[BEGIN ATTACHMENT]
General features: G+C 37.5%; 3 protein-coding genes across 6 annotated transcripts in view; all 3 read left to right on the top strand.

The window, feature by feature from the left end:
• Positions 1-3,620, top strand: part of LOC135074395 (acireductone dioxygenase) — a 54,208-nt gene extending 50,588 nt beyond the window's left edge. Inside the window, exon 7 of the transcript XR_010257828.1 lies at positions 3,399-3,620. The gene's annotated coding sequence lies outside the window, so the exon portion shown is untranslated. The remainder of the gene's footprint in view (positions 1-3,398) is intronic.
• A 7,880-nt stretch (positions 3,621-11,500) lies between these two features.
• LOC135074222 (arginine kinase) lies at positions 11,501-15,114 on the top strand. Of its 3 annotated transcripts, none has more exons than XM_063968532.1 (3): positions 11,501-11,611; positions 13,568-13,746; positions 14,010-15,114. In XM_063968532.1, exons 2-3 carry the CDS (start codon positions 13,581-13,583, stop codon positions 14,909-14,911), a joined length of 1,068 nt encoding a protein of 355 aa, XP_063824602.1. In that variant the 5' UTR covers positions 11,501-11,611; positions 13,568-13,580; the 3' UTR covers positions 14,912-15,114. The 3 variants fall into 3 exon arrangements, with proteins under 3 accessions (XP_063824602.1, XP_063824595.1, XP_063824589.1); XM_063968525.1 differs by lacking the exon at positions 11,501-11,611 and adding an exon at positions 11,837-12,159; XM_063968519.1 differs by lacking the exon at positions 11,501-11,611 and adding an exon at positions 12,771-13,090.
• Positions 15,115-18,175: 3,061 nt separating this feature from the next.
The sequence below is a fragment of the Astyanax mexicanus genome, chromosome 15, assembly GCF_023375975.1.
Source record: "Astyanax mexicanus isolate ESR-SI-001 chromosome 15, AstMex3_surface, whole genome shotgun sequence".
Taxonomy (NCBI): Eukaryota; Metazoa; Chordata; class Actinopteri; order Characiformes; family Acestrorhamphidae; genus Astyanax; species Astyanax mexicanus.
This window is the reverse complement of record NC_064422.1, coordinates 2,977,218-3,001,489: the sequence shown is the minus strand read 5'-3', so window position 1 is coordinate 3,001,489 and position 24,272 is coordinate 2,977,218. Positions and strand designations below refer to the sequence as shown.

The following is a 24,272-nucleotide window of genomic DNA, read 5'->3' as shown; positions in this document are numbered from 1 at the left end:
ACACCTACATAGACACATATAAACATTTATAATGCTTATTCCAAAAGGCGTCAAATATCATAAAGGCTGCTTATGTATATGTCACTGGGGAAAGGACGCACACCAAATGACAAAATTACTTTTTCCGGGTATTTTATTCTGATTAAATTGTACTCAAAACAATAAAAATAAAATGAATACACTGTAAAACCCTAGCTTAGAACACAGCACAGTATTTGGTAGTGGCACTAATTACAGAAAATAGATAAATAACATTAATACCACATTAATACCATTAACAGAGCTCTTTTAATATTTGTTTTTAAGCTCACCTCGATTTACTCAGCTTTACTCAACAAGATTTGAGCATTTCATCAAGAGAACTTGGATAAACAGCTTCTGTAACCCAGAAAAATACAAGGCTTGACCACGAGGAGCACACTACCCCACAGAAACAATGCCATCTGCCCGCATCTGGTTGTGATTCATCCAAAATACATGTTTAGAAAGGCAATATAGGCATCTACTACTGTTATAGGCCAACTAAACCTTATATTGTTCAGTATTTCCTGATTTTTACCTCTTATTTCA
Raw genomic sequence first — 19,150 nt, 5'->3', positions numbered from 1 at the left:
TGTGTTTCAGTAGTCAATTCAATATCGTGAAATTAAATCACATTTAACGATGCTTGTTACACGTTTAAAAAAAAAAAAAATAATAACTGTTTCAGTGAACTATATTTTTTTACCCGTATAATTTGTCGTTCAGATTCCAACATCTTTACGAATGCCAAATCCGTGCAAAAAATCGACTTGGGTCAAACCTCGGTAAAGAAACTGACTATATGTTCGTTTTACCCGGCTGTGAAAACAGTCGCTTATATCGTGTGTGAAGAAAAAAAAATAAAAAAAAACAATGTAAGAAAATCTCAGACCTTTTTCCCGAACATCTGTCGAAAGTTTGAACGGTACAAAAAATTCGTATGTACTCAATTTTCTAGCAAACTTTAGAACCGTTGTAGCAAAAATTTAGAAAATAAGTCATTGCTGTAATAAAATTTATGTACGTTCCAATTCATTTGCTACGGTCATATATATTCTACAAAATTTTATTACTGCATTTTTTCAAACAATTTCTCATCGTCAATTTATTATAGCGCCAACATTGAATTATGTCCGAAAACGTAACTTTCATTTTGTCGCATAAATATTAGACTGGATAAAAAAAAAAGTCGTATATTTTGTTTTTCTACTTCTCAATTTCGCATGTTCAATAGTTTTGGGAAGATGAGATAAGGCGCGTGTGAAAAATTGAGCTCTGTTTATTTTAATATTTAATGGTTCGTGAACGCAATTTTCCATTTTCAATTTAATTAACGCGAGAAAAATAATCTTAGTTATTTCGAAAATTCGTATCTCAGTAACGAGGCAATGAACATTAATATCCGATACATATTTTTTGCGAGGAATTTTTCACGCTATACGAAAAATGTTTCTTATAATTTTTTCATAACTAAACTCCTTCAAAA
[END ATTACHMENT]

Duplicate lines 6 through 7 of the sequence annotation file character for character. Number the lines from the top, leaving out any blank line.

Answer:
• Positions 15,115-18,175: 3,061 nt separating this feature from the next.
The sequence below is a fragment of the Astyanax mexicanus genome, chromosome 15, assembly GCF_023375975.1.